Omentin plays a role in inflammatory response favoring downregulation of inflammation and cell differentiation by AMP/eNOS signaling pathway [21, 116]. Circulating levels are inversely correlated to obesity and BMI, waist circumference, and leptin in healthy subjects; the normal level is reported in 0.37 [micro]g/mL, but are significantly reduced in Crohn's disease, synovial fluid of rheumatoid arthritis patients, other inflammatory diseases, and obese individuals to 0.31 [micro]g/mL [116]. A definitive omentin receptor has not yet been identified. Nonetheless, omentin signaling pathway involves AMPK and eNOS and inhibits Akt pathways, C-reactive protein (CRP) production, TNF-[alpha], adhesion molecules, TLR4, and NF-kB signaling pathways [117].

2.9. Nesfatin-1. Derived from the protein nucleobindin 2 (NUCB2), nesfatin-1 is identified in 2006 as an anorexigenic peptide of 82 amino acid lengths that regulates appetite and body weight [118]. Nesfatin-1/NUCB2 is expressed in hypothalamic nuclei, the arcuate nuclei, lateral hypothalamus, paraventricular nuclei, supraoptic nuclei, gastric mucosa, pancreatic islets, testis, and AT [119]. Nesfatin-1 secretion from AT, particularly subcutaneous adipose depots, is negatively correlated with BMI, body weight, percentage body fat, body fat weight, and fasting blood glucose and is increased by proinflammatory cytokines (IL-1[beta], TNF-[alpha], and IL-6) as well as insulin and dexamethasone [120]. In obesity, nesfatin-1 is suggested to play a role in the enhancement of lipid accumulation pathways [121]. Nesfatin activates G protein-dependent mechanism and extracellular [Ca.sup.2+] signaling through L-, P/Q-, or M-type voltage-sensitive [Ca.sup.2+] channels [122-124].

3. Adipokines in the Pathobiology of Osteoarthritic Cartilage

Chronic inflammatory disease results from a failure or absence of the mechanisms responsible for maintaining homeostasis and the persistence of the mechanisms that upregulate inflammation. Adipokines in the joint cavity from OA patients are produced majorly by IFPs and synoviocytes, but chondrocytes, inflammatory cells, and osteoblasts as well as osteoclasts release also large amounts of adipokines inducing and perpetuating the inflammatory state [125, 126].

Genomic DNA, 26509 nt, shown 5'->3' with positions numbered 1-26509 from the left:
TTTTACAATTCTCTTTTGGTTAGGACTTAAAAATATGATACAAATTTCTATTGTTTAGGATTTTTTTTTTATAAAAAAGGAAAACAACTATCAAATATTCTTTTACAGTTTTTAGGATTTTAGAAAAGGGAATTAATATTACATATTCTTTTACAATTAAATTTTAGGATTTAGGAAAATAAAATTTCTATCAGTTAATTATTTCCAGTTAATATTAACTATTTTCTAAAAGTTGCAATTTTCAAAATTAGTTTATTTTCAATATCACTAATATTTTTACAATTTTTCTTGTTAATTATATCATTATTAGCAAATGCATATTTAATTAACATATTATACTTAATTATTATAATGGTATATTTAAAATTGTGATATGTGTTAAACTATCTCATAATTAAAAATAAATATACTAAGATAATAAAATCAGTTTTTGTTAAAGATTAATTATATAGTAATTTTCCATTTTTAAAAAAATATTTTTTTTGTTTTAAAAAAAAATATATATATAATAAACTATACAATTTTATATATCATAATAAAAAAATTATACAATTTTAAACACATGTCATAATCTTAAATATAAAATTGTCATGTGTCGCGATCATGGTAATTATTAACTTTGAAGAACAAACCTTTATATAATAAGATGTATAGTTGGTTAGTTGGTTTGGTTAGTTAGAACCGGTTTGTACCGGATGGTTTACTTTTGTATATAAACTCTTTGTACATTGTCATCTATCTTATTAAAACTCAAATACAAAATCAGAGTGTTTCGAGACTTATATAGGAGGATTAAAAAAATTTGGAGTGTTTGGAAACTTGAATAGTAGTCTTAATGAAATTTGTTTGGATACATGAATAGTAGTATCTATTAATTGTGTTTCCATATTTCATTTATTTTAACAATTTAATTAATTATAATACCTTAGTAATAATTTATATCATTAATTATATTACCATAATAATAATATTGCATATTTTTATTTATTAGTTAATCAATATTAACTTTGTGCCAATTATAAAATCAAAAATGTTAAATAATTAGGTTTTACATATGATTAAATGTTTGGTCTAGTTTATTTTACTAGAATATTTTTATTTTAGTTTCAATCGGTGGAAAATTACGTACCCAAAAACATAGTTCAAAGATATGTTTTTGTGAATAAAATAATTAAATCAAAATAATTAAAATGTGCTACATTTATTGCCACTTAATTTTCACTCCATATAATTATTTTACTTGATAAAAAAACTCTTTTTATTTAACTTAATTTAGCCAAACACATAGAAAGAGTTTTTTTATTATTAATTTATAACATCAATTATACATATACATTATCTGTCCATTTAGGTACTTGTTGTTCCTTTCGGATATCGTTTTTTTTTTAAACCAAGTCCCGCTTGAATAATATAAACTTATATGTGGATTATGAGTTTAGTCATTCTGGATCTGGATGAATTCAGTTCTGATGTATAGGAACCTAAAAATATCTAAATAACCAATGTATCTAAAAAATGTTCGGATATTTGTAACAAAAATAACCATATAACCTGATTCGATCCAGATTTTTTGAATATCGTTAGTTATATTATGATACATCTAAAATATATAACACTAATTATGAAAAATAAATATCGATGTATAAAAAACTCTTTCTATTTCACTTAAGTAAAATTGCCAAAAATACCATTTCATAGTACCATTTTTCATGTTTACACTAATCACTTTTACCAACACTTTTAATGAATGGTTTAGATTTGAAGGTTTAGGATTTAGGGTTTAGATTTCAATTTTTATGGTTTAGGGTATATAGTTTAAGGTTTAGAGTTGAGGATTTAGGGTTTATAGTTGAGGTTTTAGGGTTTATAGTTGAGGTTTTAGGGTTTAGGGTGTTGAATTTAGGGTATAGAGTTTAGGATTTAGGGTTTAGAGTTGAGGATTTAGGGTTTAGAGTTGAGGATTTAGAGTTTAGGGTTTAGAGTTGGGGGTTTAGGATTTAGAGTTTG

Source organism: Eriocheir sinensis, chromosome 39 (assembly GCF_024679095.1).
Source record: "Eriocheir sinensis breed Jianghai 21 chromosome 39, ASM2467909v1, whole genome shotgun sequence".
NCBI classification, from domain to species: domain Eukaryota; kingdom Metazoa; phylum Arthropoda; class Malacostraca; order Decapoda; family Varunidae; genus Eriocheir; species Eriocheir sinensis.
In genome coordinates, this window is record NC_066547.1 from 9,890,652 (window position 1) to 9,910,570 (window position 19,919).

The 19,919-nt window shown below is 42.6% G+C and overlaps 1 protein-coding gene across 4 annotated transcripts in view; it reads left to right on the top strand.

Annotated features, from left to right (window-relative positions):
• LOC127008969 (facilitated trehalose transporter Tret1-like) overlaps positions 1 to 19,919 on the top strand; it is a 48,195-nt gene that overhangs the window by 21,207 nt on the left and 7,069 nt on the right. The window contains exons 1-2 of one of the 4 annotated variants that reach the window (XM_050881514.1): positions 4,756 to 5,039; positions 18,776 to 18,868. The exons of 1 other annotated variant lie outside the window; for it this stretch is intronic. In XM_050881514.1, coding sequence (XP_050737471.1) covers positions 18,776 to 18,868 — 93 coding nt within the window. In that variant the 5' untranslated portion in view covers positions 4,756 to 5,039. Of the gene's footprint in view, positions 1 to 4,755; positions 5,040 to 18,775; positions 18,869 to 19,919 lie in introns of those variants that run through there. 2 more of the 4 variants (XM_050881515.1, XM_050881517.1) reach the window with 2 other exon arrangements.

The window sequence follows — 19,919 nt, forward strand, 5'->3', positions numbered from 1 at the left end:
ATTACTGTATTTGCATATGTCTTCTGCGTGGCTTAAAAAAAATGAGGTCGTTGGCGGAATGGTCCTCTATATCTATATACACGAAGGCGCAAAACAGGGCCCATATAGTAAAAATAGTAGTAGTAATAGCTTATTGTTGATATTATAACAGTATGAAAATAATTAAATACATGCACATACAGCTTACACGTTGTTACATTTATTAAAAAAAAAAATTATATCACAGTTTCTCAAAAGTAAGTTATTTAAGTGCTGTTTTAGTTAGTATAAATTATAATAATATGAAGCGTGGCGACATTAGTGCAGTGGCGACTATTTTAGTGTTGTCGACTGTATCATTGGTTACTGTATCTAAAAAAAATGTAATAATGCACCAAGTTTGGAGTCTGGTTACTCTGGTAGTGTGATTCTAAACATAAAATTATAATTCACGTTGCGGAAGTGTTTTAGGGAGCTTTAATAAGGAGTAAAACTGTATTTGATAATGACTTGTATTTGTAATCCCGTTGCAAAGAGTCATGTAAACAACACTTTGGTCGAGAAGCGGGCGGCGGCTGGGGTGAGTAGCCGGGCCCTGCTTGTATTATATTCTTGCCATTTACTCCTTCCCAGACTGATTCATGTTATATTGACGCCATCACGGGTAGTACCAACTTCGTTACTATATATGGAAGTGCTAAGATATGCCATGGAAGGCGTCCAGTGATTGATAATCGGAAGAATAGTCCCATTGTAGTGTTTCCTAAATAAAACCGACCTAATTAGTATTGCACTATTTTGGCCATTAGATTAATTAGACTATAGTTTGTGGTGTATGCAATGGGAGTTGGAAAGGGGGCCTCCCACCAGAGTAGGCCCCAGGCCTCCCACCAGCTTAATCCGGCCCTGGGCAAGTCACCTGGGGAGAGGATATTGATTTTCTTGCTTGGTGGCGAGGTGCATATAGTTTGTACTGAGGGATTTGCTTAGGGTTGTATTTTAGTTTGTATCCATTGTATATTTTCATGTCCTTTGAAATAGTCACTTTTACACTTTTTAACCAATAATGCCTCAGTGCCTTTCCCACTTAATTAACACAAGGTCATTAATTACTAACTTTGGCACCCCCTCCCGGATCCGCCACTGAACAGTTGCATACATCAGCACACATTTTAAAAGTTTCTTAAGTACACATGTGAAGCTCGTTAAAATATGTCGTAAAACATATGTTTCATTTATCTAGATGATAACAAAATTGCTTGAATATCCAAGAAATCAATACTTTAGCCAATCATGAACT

3.1. Leptin. Leptin and Ob-Rb have been isolated from chondrocytes, synoviocytes, osteophytes, and IFPs from patients with OA [127].

A seminal study showed that leptin deficient (ob/ob) or leptin receptor deficient (db/db) female C57BL76J mice had a tenfold increase in adiposity and morbid obesity compared with controls. However, it was not associated with the increased incidence of knee OA. Systemic inflammatory cytokine levels remained without change, and the subchondral bone morphology was unaltered suggesting that obesity alone was unable to induce knee OA. The results pointed a preponderant role for leptin in the development of OA by regulating both the skeletal and immunological response [128].

On the other hand, in vivo leptin injection into the rat knee joints showed cartilage degradation by increasing MMP and cysteine proteases in vitro, it has been demonstrated that OA chondrocytes produce more leptin than normal chondrocytes, and it stimulates chondrocytes to secrete TNF-[alpha], IL-1[beta], IL-6, IL-8, growth-related oncogene (GRO), and MCP-1 and reduces proliferation of OA chondrocytes [129].

Regarding the signaling leptin pathways in OA, it involves MAPKs (p38, JNK, and MEK) and NF-kB as it has been demonstrated in chondrocyte cultures treated with recombinant human leptin. Leptin induces degradation of aggrecan by upregulating disintegrin and metalloproteinase with thrombospondin motif- (ADAMTS-) 4, 5, and 9 and MMP-1, MMP-2, MMP-3, MMP-9, and MMP-13 [130-132]. Leptin has also been involved in the expression of proinflammatory cytokines by synoviocytes (IL-6, IL-8), chondrocytes (IL-1[beta]), cartilage explants (IL-6, IL-8, [PGE.sub.2]) via activation of NF-[kappa]B, VCAM-1 expression by chondrocytes via JAK2 and PI3K signaling pathway, and chondrocyte apoptosis, phenotype loss, and decrease of proliferation. (Figure 2 and Table 1) [133].

Leptin also synergizes with IL-1[beta], a classic proinflammatory cytokine involved in cartilage damage enhancing the production of iNOS, prostaglandin [E.sub.2] (PG[E.sub.2]), and cyclooxygenase-2 (COX-2) in human chondrocytes [28].